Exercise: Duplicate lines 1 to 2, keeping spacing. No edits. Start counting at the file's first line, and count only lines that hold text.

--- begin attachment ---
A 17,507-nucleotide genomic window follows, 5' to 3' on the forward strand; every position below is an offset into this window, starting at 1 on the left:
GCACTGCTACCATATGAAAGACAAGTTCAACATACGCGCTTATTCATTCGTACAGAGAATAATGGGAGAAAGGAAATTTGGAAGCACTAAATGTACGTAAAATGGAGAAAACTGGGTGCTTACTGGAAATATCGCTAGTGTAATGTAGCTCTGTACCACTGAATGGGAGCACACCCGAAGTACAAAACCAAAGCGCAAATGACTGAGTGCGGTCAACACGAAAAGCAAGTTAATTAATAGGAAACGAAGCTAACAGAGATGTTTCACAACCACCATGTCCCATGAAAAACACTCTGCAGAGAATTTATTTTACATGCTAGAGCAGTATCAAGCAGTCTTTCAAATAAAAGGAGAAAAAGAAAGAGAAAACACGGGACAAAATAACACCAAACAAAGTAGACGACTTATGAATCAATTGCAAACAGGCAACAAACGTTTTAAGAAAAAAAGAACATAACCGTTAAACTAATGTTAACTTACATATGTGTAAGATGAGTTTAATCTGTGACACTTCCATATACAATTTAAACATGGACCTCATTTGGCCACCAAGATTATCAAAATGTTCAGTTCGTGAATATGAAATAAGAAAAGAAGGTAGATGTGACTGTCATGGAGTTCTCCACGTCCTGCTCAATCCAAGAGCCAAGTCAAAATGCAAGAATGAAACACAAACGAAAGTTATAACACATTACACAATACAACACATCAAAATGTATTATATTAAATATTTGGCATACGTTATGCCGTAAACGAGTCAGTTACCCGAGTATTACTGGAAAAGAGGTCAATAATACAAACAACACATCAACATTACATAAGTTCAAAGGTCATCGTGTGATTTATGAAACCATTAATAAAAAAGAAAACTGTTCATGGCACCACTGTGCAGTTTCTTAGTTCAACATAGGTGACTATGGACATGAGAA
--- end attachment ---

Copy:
A 17,507-nucleotide genomic window follows, 5' to 3' on the forward strand; every position below is an offset into this window, starting at 1 on the left:
GCACTGCTACCATATGAAAGACAAGTTCAACATACGCGCTTATTCATTCGTACAGAGAATAATGGGAGAAAGGAAATTTGGAAGCACTAAATGTACGTAAAATGGAGAAAACTGGGTGCTTACTGGAAATATCGCTAGTGTAATGTAGCTCTGTACCACTGAATGGGAGCACACCCGAAGTACAAAACCAAAGCGCAAATGACTGAGTGCGGTCAACACGAAAAGCAAGTTAATTAATAGGAAACGAAGCTAACAGAGATGTTTCACAACCACCATGTCCCATGAAAAACACTCTGCAGAGAATTTATTTTACATGCTAGAGCAGTATCAAGCAGTCTTTCAAATAAAAGGAGAAAAAGAAAGAGAAAACACGGGACAAAATAACACCAAACAAAGTAGACGACTTATGAATCAATTGCAAACAGGCAACAAACGTTTTAAGAAAAAAAGAACATAACCGTTAAACTAATGTTAACTTACATATGTGTAAGATGAGTTTAATCTGTGACACTTCCATATACAATTTAAACATGGACCTCATTTGGCCACCAAGATTATCAAAATGTTCAGTTCGTGAATATGAAATAAGAAAAGAAGGTAGATGTGACTGTCATGGAGTTCTCCACGTCCTGCTCAATCCAAGAGCCAAGTCAAAATGCAAGAATGAAACACAAACGAAAGTTATAACACATTACACAATACAACACATCAAAATGTATTATATTAAATATTTGGCATACGTTATGCCGTAAACGAGTCAGTTACCCGAGTATTACTGGAAAAGAGGTCAATAATACAAACAACACATCAACATTACATAAGTTCAAAGGTCATCGTGTGATTTATGAAACCATTAATAAAAAAGAAAACTGTTCATGGCACCACTGTGCAGTTTCTTAGTTCAACATAGGTGACTATGGACATGAGAA